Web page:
SM: There is nothing in the Bible about babies in heaven nor are there any scenes in the Bible that reveal the presence of babies. So, we are left to our theological sensibilities and theological intuitions. Some have been very rigorous: “only babies of Christians go to heaven or only baptized babies go to heaven.” Others are more theological: “those babies whom God foreknew or predestined will be in heaven.” While others are more open: “all babies, of course, go to heaven.”

My belief is rooted in one deep biblical and theological theme: God is good. Whatever happens will be good, and I believe our good God will do what is right. From how the Bible presents what is right, I would say God will not punish those who don’t deserve it and God will make all things right. So I believe they are in the hands of our good God, and there is no better place to be.

Scot McKnight is a leading New Testament scholar and author of The Heaven Promise.

Scot McKnight is a leading New Testament scholar and author of The Heaven Promise.

RNS: I’ve started to think that I want to be cremated when I die. Maybe I am just too cheap to buy a grave plot. How should a Christian think of cremation and/or burial?

SM: The Bible’s big theme about life to death is “from dust to dust.” If we take that line seriously, we arrive at this: death is the beginning of a process – natural or biological – that returns each human being to dust.

If death is a dust-turning, then cremation merely speeds up the dust-turning. I see no problem in the practice of cremation. Some people, sadly, have a low view of themselves and see cremation as their own annihilation or elimination or extinguishing, but this fails to embrace the greatness of humans as made in God’s image. So, even if some want cremation for unworthy reasons, on the far side of the dust-turning when God will remake us for the new heavens and the new earth, we will discover a full appreciation of what it means to be made in God’s image.

RNS: I heard a pastor recently tell his church they should give sacrificially because, after all, there will be a reward for them in heaven if they do. What does the Bible say about rewards in the afterlife? 

SM: Lots and then some more. “Reward” is a rhetorical term in the Bible designed to motivate people to live well before God because (1) God is watching and judging and (2) what we do in this life has a correlation with what we will do in the new heavens and the new earth – though it will be far surpassed in God’s gracious blessing to us and far beyond what we could have imagined.

As rhetorical language, however, it is not designed to tell us that we what we get in heaven is merited or earned or based in and of ourselves. The Bible’s depiction of rewards eventually reveals that whatever we earned (our “crowns,” etc) will be thrown before the feet of the Lamb on the Throne of God for the gracious provision so that we could even do those things.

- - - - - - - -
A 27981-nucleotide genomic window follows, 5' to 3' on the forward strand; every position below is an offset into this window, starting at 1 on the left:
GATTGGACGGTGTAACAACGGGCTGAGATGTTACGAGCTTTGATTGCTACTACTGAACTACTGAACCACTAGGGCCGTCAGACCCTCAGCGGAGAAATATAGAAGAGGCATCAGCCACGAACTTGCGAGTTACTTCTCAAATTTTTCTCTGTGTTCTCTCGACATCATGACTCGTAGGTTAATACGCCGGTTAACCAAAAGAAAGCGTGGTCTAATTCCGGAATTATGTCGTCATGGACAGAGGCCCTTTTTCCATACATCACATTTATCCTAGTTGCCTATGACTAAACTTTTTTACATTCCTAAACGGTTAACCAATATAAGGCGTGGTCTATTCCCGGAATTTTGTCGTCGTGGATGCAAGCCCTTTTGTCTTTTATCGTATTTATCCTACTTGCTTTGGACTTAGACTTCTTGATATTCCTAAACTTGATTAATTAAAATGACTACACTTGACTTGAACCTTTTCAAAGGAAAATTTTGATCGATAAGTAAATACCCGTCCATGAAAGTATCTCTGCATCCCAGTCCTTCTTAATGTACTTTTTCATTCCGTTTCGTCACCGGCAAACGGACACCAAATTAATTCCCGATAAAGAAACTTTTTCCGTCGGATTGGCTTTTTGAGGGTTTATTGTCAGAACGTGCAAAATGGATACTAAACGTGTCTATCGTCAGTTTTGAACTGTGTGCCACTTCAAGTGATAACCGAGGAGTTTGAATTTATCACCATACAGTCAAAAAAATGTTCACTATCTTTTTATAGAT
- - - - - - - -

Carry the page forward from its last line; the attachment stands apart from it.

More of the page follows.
RNS: Do you think Christians ever abuse the concept of rewards?

SM: They have, they do, and they will continue to do. It’s a cheap manipulation to press before our hearts and minds too often this theme of reward: it turns heaven into competition and us into competitors with others. This fails at the basic level of relationship: as we shouldn’t be competing for our loved one’s attention or that children shouldn’t be competing with one another for the affection of their parents, but should instead bask and dwell in love given, so we should be preoccupied not with getting God’s favor but dwelling in God’s love.

RNS: You have a chapter titled, “Will there be pets in heaven?” I don’t know that I want my childhood demon dachshund there, but I wouldn’t mind my mom’s Boston Terrier showing up. Will pets make it?

SM: Here we get to the core of my book: the “heaven” we look forward is not the present heaven but the future “new heavens and new earth.” The present heaven, Revelation 20—22 shows, will descend and be married to earth so that God will recreate both the heaven and the earth into a new heavens and new earth. The depiction of that new heaven and new earth is profoundly earthy and earthly where our bodies will be transformed and our earth will be transformed from dust into glory.

Which brings me now to pets: what God has done on earth in his fabulous creation will be transformed into an even more fabulous creation of glory. So I believe on this basis that what we experience now at the good hand of God will be transformed in the new heavens and the new earth. I don’t know about your dogs, but our Bichon will make it. I’m thinking our bossy and temperamental dachshund will need some serious transformation!

RNS: What about people who have never heard the Christian Gospel? Do you think they have a chance at making it to heaven?

SM: I go back to what I said about babies: God is good, God is love, God is just. They are in the hands of this loving, good and just God. There is no better place to be. But I do know this: Jesus is the template of the new heavens and the new earth. I know heaven is designed by and for Jesus so the only ones in heaven will be those who are in Christ.